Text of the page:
Performance, Art and the Female Nude at Dr Sketchy's Anti-Art School (2012)
Type of ContentTheses / Dissertations
Degree NameMaster of Arts
PublisherUniversity of Canterbury. Social and Political Sciences
AuthorsMcCusker, Nicole Catherineshow all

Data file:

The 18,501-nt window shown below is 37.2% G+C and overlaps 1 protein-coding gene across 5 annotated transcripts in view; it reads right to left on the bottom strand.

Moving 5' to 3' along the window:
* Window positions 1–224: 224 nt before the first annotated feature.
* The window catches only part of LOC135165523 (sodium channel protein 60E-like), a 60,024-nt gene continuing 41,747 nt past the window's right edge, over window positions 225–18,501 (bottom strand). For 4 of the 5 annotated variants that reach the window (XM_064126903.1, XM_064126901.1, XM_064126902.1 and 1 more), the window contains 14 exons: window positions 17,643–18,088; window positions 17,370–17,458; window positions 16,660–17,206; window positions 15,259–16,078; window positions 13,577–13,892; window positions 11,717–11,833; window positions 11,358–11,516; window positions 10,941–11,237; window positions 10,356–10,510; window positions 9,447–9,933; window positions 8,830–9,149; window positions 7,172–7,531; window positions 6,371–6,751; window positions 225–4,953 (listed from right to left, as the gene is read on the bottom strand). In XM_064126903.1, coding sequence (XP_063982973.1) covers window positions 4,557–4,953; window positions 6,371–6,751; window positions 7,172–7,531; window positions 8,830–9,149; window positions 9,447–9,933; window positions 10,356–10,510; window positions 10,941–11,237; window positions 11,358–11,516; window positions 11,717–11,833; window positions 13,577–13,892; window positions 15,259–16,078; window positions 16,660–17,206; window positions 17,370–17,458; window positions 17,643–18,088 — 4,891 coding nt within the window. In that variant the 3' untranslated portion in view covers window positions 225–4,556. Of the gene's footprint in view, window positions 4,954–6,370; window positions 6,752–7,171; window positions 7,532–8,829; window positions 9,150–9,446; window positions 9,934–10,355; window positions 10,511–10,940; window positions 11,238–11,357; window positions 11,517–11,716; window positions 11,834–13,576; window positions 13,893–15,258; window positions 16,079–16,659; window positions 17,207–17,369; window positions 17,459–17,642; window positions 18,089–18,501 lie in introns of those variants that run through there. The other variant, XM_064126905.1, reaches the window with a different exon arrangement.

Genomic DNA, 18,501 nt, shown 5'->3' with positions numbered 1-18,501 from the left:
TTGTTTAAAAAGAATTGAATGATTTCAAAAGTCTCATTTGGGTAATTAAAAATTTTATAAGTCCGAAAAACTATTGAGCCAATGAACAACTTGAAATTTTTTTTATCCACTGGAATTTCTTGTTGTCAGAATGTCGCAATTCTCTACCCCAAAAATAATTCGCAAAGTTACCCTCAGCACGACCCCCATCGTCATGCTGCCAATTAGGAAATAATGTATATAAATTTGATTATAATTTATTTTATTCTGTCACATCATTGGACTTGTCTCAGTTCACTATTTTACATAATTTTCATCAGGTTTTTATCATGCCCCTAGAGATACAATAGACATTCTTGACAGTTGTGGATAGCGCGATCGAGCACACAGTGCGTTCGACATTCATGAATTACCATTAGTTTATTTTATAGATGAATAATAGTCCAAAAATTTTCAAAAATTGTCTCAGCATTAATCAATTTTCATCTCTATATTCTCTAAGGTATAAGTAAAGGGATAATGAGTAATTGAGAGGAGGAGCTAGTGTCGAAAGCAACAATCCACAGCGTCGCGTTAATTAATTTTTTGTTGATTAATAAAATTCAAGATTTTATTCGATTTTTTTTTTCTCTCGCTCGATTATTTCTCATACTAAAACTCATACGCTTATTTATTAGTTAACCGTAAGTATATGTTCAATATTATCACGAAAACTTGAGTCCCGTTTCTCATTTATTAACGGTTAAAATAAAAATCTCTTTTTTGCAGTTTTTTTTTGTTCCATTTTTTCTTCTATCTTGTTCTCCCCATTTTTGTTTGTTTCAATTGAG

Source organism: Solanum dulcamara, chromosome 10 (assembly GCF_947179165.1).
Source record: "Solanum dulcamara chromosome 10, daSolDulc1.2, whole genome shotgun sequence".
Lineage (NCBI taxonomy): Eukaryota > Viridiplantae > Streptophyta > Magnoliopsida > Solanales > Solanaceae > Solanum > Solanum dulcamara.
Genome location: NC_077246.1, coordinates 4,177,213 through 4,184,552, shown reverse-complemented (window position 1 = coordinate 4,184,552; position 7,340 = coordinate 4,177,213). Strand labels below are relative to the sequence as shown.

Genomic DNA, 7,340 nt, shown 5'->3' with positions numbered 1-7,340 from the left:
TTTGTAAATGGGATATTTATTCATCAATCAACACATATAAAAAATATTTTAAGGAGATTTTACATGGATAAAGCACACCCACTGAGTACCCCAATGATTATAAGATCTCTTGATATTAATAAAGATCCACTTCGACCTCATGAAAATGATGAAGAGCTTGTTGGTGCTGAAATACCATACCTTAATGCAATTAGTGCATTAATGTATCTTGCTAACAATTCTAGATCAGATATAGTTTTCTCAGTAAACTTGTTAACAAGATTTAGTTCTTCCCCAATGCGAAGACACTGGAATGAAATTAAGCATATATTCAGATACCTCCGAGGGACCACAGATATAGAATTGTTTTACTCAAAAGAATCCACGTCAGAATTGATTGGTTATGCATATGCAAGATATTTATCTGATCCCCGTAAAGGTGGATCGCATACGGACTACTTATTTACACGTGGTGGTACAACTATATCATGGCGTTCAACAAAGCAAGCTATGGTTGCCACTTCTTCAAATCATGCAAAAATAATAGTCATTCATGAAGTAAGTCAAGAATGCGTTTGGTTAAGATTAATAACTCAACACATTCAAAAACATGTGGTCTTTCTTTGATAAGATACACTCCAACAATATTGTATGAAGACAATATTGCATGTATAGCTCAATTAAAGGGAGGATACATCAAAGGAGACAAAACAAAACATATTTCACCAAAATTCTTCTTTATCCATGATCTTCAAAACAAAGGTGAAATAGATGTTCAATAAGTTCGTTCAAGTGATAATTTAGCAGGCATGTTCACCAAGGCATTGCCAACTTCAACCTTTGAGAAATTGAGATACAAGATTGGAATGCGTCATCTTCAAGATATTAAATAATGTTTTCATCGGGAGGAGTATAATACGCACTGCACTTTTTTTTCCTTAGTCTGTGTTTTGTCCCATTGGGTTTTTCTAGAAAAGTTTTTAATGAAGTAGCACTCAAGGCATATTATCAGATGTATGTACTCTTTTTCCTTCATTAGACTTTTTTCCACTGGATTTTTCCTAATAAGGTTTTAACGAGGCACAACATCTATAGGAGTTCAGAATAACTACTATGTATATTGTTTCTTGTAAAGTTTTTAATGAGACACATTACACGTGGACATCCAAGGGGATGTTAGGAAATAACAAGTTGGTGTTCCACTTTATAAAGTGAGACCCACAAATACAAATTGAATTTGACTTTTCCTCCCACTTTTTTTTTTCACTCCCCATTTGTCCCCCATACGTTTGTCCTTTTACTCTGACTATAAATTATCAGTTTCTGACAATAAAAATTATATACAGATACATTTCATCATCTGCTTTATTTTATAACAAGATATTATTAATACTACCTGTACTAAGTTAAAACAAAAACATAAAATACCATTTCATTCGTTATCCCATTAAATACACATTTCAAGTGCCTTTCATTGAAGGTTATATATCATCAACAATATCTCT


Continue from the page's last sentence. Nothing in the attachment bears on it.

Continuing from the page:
My thesis examines the event of Dr Sketchy's Anti-Art School, which has branches in over 120 cities worldwide. Dr Sketchy's combines the format of a life drawing class with burlesque performance, creating an event that focuses on both the performance and the creation of art by the attendees. Dr Sketchy's was begun in New York in 2005 by its creator Molly Crabapple, now an internationally recognized artist and popular alternative celebrity. I focus my study on the Christchurch branch of Dr Sketchy's Anti-Art School, founded in June 2010 by Audrey Baldwin, a performance artist and Fine Arts graduate of the University of Canterbury. In my thesis I discuss the way Dr Sketchy's Anti-Art School combines and compromises between the life drawing format and the burlesque performance, despite the differences and seeming incompatibilities between these two forms. I investigate Dr Sketchy's as a contemporary cultural performance which combines and to some degree inverts established genres of performance. I give a detailed history of burlesque performance and of life drawing within art education to allow a comprehensive comparison of the two traditions, particularly the way each has conceptualized the nude female body. I argue that the combination of the two forms allows Dr Sketchy's Anti-Art School to transgress the traditional boundaries of each format and introduce influences that would otherwise endanger the status of life drawing and burlesque performance within their respective contexts. I also argue that the nude within Dr Sketchy's Anti-Art School transgresses the traditional conception of the nude within life drawing by using burlesque as an acceptable reference for the transgressive elements of the show. The arguments put forward in this thesis are the product of extensive participant observation, interviews and literature reviews on the relevant art and performance traditions.